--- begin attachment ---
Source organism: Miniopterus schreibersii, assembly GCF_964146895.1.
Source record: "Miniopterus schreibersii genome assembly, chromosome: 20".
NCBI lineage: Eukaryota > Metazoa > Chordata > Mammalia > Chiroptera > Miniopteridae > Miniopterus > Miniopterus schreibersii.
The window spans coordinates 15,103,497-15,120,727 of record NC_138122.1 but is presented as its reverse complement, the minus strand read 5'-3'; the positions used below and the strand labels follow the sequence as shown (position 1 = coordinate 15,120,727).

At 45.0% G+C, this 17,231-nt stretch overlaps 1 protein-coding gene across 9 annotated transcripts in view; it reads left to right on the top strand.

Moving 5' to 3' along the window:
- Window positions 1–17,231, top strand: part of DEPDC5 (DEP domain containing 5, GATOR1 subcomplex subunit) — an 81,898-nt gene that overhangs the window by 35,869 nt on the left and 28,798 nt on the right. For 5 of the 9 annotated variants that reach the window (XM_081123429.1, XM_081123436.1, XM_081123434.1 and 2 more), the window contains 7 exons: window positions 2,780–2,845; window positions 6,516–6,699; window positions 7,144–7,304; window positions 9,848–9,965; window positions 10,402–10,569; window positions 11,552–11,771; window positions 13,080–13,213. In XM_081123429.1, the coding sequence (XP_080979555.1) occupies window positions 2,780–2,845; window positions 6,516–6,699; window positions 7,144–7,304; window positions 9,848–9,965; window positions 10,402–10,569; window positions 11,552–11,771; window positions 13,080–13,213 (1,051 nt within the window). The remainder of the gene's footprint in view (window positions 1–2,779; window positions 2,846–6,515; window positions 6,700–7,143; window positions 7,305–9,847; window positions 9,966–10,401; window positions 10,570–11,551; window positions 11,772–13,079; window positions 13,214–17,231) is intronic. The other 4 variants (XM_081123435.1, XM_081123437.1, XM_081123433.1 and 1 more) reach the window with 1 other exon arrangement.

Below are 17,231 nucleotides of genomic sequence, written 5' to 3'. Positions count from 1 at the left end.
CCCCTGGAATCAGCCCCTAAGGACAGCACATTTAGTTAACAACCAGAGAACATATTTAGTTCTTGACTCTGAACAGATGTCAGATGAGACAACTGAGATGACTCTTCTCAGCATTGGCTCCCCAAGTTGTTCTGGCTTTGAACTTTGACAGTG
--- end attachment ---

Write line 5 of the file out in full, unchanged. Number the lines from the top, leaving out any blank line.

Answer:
At 45.0% G+C, this 17,231-nt stretch overlaps 1 protein-coding gene across 9 annotated transcripts in view; it reads left to right on the top strand.